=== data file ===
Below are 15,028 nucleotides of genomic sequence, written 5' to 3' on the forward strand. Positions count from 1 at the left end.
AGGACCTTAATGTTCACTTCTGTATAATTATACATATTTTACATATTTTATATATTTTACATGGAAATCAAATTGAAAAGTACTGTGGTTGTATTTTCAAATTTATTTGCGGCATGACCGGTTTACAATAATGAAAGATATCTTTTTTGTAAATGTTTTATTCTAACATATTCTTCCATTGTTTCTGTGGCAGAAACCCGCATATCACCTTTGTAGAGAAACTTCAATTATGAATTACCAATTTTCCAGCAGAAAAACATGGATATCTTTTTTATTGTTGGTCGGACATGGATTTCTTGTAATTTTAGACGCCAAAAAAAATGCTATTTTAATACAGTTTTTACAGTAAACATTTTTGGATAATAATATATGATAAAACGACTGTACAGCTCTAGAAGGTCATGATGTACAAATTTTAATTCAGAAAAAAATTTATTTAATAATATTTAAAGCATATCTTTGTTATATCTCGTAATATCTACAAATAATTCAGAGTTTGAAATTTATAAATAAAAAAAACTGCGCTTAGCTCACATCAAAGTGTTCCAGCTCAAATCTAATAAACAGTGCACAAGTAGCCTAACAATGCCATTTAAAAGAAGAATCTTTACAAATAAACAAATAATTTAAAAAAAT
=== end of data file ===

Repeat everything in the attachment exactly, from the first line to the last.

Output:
Below are 15,028 nucleotides of genomic sequence, written 5' to 3' on the forward strand. Positions count from 1 at the left end.
AGGACCTTAATGTTCACTTCTGTATAATTATACATATTTTACATATTTTATATATTTTACATGGAAATCAAATTGAAAAGTACTGTGGTTGTATTTTCAAATTTATTTGCGGCATGACCGGTTTACAATAATGAAAGATATCTTTTTTGTAAATGTTTTATTCTAACATATTCTTCCATTGTTTCTGTGGCAGAAACCCGCATATCACCTTTGTAGAGAAACTTCAATTATGAATTACCAATTTTCCAGCAGAAAAACATGGATATCTTTTTTATTGTTGGTCGGACATGGATTTCTTGTAATTTTAGACGCCAAAAAAAATGCTATTTTAATACAGTTTTTACAGTAAACATTTTTGGATAATAATATATGATAAAACGACTGTACAGCTCTAGAAGGTCATGATGTACAAATTTTAATTCAGAAAAAAATTTATTTAATAATATTTAAAGCATATCTTTGTTATATCTCGTAATATCTACAAATAATTCAGAGTTTGAAATTTATAAATAAAAAAAACTGCGCTTAGCTCACATCAAAGTGTTCCAGCTCAAATCTAATAAACAGTGCACAAGTAGCCTAACAATGCCATTTAAAAGAAGAATCTTTACAAATAAACAAATAATTTAAAAAAAT